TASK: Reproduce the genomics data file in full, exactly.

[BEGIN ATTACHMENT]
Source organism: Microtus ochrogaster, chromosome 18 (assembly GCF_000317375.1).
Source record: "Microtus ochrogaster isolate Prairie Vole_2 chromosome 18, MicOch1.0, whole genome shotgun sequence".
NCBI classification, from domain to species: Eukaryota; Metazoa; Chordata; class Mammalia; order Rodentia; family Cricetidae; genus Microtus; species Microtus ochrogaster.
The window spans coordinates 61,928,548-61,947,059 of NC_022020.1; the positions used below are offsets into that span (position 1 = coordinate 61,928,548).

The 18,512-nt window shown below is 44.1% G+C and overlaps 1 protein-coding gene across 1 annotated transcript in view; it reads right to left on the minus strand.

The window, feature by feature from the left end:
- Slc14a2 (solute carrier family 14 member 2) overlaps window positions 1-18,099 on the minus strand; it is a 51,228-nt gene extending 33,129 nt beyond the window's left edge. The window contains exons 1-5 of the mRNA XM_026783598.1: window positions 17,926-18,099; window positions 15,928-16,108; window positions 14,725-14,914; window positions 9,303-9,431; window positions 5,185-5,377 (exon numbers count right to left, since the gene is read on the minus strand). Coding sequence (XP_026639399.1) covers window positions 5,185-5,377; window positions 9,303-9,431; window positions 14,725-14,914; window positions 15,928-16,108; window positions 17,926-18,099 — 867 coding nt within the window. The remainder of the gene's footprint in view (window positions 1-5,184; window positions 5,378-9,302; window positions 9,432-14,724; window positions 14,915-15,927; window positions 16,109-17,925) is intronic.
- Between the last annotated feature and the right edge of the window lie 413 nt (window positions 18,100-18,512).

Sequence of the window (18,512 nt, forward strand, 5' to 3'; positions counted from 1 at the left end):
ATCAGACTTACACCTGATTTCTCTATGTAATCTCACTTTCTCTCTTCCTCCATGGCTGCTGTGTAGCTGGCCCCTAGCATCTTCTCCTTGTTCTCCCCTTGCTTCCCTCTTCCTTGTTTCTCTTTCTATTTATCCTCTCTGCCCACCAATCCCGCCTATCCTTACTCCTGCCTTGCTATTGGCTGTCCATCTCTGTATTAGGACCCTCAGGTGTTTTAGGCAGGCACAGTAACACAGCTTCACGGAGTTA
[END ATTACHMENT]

Source organism: Microtus ochrogaster, chromosome 18 (assembly GCF_000317375.1).
Source record: "Microtus ochrogaster isolate Prairie Vole_2 chromosome 18, MicOch1.0, whole genome shotgun sequence".
NCBI classification, from domain to species: Eukaryota; Metazoa; Chordata; class Mammalia; order Rodentia; family Cricetidae; genus Microtus; species Microtus ochrogaster.
The window spans coordinates 61,928,548-61,947,059 of NC_022020.1; the positions used below are offsets into that span (position 1 = coordinate 61,928,548).

The 18,512-nt window shown below is 44.1% G+C and overlaps 1 protein-coding gene across 1 annotated transcript in view; it reads right to left on the minus strand.

The window, feature by feature from the left end:
- Slc14a2 (solute carrier family 14 member 2) overlaps window positions 1-18,099 on the minus strand; it is a 51,228-nt gene extending 33,129 nt beyond the window's left edge. The window contains exons 1-5 of the mRNA XM_026783598.1: window positions 17,926-18,099; window positions 15,928-16,108; window positions 14,725-14,914; window positions 9,303-9,431; window positions 5,185-5,377 (exon numbers count right to left, since the gene is read on the minus strand). Coding sequence (XP_026639399.1) covers window positions 5,185-5,377; window positions 9,303-9,431; window positions 14,725-14,914; window positions 15,928-16,108; window positions 17,926-18,099 — 867 coding nt within the window. The remainder of the gene's footprint in view (window positions 1-5,184; window positions 5,378-9,302; window positions 9,432-14,724; window positions 14,915-15,927; window positions 16,109-17,925) is intronic.
- Between the last annotated feature and the right edge of the window lie 413 nt (window positions 18,100-18,512).

Sequence of the window (18,512 nt, forward strand, 5' to 3'; positions counted from 1 at the left end):
ATCAGACTTACACCTGATTTCTCTATGTAATCTCACTTTCTCTCTTCCTCCATGGCTGCTGTGTAGCTGGCCCCTAGCATCTTCTCCTTGTTCTCCCCTTGCTTCCCTCTTCCTTGTTTCTCTTTCTATTTATCCTCTCTGCCCACCAATCCCGCCTATCCTTACTCCTGCCTTGCTATTGGCTGTCCATCTCTGTATTAGGACCCTCAGGTGTTTTAGGCAGGCACAGTAACACAGCTTCACGGAGTTA